prototypes as part of my hobby (laughing). I have 3 prototype runes at home that me and my brother
knock up we are looking to really improve how amputees run and I know I have banged on about I
know it’s just not about training faster. it’s a project which me and my brother are working on can I
actually design a prostetics? Yes, I can so now be making a descent one. I do the theoretical stuff
which revolves around the surgical environment at the minute the implants and that kind of stuff and
the stuff I do at home is improving the physical components and prostetics themselves.

Michael: So we have lads that are trialling this stuff and I think that military cohort is key the casevac

Episode 23, Dave Henson MBEDeclassified Podcast

club that you guys are really involved with and almost testing on yourself to make things better for
everyone else. We talk about growth and post traumatic growth and you are an amazing example of
how you can grow and become better because of the trauma you have gone through.

The future, firstly with regards to you and then prostetics. We just overviewed it then but what
realistically with regard to yourself. What does the future hold for you? and then with your work?

Dave: I think, will take it down to 2 sort of parts to that answer. The medical situation for people that
have received any kind of resuscitation, the future is difficult. If you look at the cohort of wounded
pretty much all veterans now from Iraq and Afghanistan they would have had to receive some form of
resuscitation on the battle field whether that was a blood transfusion car holes in thru throat. It
changes your body at a cellular level the most basic building blocks all the way up these are changes
as a result of these battlefield wounds. we do not have a clue what these cellular changes later on will
be in an increased risk of brain disease and any other diseases as a result of these cellular changes.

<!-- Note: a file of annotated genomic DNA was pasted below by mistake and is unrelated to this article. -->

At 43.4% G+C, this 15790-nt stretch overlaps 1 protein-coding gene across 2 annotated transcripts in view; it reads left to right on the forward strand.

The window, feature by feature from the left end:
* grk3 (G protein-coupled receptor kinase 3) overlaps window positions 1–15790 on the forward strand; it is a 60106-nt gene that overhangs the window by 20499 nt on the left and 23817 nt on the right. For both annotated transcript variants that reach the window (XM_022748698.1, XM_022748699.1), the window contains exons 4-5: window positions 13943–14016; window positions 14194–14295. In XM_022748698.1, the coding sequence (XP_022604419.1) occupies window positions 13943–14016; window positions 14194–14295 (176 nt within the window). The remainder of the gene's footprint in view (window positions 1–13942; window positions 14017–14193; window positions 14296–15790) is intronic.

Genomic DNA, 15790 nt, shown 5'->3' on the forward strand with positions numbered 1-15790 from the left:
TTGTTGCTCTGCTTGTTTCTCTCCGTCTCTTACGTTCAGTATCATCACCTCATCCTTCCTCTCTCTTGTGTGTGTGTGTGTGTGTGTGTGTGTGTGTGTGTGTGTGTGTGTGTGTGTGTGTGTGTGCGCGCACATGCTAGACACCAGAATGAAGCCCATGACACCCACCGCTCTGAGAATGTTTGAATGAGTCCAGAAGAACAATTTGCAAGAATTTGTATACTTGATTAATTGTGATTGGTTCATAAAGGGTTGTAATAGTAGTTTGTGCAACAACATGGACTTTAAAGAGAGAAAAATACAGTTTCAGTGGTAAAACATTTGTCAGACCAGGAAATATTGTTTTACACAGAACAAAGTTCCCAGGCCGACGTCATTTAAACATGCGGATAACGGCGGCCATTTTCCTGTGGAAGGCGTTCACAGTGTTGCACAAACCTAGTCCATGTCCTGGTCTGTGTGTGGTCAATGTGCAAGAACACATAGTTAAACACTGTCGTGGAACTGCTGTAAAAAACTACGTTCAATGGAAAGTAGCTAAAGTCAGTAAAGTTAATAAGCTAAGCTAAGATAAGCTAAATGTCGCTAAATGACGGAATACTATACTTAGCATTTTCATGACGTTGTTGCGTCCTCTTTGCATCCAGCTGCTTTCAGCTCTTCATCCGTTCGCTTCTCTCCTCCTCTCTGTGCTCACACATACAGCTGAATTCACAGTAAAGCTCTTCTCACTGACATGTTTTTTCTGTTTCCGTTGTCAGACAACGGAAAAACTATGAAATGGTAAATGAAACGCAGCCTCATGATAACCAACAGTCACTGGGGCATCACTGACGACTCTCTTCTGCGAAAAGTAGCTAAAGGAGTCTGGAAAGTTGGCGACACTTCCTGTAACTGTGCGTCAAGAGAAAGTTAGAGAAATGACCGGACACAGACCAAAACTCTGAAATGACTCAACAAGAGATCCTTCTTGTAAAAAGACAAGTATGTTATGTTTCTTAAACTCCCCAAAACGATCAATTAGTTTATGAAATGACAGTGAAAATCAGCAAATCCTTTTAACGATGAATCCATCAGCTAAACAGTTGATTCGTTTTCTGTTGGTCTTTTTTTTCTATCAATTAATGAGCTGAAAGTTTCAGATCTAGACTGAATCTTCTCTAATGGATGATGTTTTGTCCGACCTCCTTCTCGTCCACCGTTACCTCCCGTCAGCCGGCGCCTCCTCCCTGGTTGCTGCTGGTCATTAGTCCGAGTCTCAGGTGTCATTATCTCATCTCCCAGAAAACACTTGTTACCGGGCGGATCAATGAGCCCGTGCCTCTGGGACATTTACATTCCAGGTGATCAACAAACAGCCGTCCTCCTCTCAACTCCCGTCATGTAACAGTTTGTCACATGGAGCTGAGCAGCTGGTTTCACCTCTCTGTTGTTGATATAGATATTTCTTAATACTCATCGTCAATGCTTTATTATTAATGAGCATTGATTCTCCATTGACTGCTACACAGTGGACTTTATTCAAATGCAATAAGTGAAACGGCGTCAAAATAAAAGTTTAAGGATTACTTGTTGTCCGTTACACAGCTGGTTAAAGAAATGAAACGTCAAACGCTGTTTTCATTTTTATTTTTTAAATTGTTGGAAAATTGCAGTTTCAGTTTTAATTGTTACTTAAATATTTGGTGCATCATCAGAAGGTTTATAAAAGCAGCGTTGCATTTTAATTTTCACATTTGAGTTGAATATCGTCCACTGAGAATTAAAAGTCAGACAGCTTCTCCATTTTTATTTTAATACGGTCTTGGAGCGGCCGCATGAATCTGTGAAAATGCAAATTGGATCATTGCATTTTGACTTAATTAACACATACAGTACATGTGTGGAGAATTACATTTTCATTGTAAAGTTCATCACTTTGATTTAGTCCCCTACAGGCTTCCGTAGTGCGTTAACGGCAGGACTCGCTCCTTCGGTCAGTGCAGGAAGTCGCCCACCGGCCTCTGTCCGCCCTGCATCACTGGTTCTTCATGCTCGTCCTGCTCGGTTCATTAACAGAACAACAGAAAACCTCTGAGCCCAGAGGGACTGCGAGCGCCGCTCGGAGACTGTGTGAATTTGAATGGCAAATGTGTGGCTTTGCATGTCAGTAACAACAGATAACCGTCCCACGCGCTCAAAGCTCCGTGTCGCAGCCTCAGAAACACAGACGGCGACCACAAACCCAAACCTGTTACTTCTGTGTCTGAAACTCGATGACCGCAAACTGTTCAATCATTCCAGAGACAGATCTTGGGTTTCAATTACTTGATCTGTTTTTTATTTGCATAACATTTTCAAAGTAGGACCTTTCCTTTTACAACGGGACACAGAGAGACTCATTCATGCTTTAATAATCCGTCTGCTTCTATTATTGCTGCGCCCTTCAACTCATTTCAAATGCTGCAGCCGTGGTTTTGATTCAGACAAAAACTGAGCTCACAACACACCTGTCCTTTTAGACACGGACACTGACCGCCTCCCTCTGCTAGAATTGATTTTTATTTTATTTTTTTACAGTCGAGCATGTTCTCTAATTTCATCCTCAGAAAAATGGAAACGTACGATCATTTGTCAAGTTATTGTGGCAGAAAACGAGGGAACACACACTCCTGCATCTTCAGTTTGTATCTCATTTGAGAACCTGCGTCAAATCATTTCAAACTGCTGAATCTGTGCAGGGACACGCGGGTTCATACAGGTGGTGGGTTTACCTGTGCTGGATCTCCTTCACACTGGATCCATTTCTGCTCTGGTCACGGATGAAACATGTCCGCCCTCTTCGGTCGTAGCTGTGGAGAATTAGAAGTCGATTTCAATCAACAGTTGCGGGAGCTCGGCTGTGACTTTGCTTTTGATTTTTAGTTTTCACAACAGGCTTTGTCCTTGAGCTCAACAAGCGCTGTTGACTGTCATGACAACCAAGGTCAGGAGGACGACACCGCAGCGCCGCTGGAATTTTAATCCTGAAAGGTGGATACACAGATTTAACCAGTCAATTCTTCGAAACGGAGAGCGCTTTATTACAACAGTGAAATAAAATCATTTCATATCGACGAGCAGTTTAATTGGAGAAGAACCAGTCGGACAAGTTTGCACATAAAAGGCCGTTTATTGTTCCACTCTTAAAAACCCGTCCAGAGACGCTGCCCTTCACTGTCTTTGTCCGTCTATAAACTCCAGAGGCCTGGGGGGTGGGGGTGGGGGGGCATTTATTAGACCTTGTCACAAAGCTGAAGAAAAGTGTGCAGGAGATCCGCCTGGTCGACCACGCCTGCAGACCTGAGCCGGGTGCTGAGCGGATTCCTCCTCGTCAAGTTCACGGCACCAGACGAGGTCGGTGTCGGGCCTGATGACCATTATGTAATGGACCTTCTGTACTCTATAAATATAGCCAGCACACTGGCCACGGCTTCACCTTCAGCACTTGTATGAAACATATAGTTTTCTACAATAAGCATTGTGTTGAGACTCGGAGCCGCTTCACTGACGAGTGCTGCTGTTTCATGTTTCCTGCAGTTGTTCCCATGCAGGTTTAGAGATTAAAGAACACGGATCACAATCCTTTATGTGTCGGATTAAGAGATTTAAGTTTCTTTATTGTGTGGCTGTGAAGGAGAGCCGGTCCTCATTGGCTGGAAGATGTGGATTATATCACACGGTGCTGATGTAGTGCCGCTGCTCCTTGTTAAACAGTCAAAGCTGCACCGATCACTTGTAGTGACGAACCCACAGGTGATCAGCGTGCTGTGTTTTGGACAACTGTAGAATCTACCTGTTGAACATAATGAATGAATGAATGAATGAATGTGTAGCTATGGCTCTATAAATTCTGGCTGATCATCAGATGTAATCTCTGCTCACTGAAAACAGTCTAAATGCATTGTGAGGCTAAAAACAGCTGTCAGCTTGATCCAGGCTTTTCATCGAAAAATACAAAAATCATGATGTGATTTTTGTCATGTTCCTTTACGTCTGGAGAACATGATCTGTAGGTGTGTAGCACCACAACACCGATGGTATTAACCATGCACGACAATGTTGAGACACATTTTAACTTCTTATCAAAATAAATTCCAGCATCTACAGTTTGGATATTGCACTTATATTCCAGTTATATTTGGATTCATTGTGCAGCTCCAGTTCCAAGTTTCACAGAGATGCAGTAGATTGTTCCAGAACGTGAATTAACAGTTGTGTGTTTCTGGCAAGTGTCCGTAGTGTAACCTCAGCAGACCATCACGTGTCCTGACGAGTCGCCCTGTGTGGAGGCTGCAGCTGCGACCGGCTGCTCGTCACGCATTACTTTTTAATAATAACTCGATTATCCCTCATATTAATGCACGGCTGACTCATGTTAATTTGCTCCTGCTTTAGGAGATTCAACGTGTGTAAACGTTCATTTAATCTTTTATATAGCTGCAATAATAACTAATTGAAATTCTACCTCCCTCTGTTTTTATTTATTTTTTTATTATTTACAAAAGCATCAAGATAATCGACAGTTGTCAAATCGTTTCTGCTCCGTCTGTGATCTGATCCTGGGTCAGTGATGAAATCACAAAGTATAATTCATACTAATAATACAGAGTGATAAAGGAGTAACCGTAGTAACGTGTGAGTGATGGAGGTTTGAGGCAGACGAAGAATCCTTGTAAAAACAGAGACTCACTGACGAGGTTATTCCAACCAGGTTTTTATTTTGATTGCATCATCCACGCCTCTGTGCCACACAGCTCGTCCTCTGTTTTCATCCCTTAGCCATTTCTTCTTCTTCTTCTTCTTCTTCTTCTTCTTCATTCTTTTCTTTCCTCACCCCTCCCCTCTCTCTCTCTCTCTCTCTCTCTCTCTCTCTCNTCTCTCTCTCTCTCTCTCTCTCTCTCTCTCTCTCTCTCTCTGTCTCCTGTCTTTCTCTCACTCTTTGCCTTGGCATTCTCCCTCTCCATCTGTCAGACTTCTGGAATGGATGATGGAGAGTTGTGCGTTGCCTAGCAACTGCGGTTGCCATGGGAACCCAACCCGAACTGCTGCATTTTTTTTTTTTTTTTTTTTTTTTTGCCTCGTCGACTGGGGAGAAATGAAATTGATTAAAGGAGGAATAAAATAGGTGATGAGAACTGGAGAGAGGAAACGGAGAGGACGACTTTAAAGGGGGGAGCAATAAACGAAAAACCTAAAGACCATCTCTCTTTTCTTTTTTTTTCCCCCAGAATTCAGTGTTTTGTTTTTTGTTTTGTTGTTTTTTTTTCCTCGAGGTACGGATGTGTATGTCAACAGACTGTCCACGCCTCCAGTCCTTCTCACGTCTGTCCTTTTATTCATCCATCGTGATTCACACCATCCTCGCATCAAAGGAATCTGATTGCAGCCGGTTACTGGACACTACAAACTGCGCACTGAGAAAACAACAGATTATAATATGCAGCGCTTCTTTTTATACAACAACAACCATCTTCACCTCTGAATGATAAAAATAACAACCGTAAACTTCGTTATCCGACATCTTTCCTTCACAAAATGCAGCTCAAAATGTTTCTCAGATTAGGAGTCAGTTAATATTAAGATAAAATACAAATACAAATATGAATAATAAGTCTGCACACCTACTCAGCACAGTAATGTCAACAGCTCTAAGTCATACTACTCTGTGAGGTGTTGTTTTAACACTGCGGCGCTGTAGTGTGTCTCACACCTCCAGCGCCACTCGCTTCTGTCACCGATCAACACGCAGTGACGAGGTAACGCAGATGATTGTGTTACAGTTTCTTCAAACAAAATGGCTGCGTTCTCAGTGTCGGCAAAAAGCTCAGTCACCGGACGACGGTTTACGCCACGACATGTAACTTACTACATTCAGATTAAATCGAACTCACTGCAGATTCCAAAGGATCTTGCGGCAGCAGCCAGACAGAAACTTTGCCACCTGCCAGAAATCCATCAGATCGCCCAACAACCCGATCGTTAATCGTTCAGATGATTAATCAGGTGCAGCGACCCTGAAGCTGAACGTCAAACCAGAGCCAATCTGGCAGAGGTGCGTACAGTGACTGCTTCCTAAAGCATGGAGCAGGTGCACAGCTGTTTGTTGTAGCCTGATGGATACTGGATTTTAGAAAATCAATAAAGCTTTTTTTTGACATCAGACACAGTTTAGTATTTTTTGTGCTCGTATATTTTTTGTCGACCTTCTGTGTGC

You look at the amputee population particularly if we carry on functioning the way we are. most of us
will need a hip replacement above the … opposite knee needs replaces afterwards. Your spine is
going to need to be used and you are going to have shoulder problems later on and these are not just
guess the timeline but might be a bit of a stab in the dark but this is going to happen. Unless you
happen to have exceptional cartridge that regenerates itself these things are going to happen so you
might consider the amputee coming back from Afghanistan you go through Hedley Court but the actual
situation they are not fixed. There is a long term consequence to those kind of injures what we are
faced with now there is a number of infidels a statistically significant number of individuals carrying
these kind of wounds by offering ourselves up to medical research, to medical science we can identify
these kind of arthritic issues earlier, identify these issues relating to heart disease earlier, identified
these issues relating to brain disease earlier such that together we can actually collectively look after
the rest of us better, we can spot those statistical signs. So if one person is presenting signs of heart
disease not have so many men dying of a heart attack. Actually, you can run that test across the whole
remainder of the cohort and pick out those at risk of heart disease because of this combat exposure.
So that’s where the medical cost, the long term medical cost of coming out of Afghanistan and Iraq, we
have got these conditions, we need to stick together and identify the long term risks so we can live a
little bit longer. That’s nice.

In terms of the prostetics stuff, the future for that again is interesting. Developments world-wide are
staggering. Unsurprisingly relate to AI. Unsurprisingly relate to putting power into theses prostetics so
you can walk up the stairs walk around a little bit easier, but also for me the most exciting bit for me is
in limb regeneration. It might sound like it is straight out of science fiction but for me limb regeneration
is something that is a distinct possibility you can regrow muscles you can print organs in a lab you can
do all of this stuff. It’s about putting all this technology together, stick it onto a leg, stick it onto a bloke.
What if we could contribute to the fact that in 25 years’ time you can just print a new leg in a lab and
put it on in surgery and actually amputation, as a condition, is a kind of minor. It is like a minor
inconvenience you have lost your leg and then you stick a new one on and away you go and this is the
kind of stuff that the Imperial College in particular in this country are looking to work on in the future so
what about joint implants. So for me, I have got a thru knee amputation which means all muscles of
my thigh, my quad muscle, my knee caps are still in place I even have some calf muscle but I have no
calf bone. So what if I stuck an implant in there. That one knee joint would allow me ride a bike and go
up the stairs that’s a huge functional difference. I would be able to function better in real life. It’s not
really much of a leap to go from a knee implant to recreating a whole leg and then re-growing a whole
leg but your kind of need status to push it forward into the future really

Michael: Dave, mate thanks so much for this conversation and we will leave it there.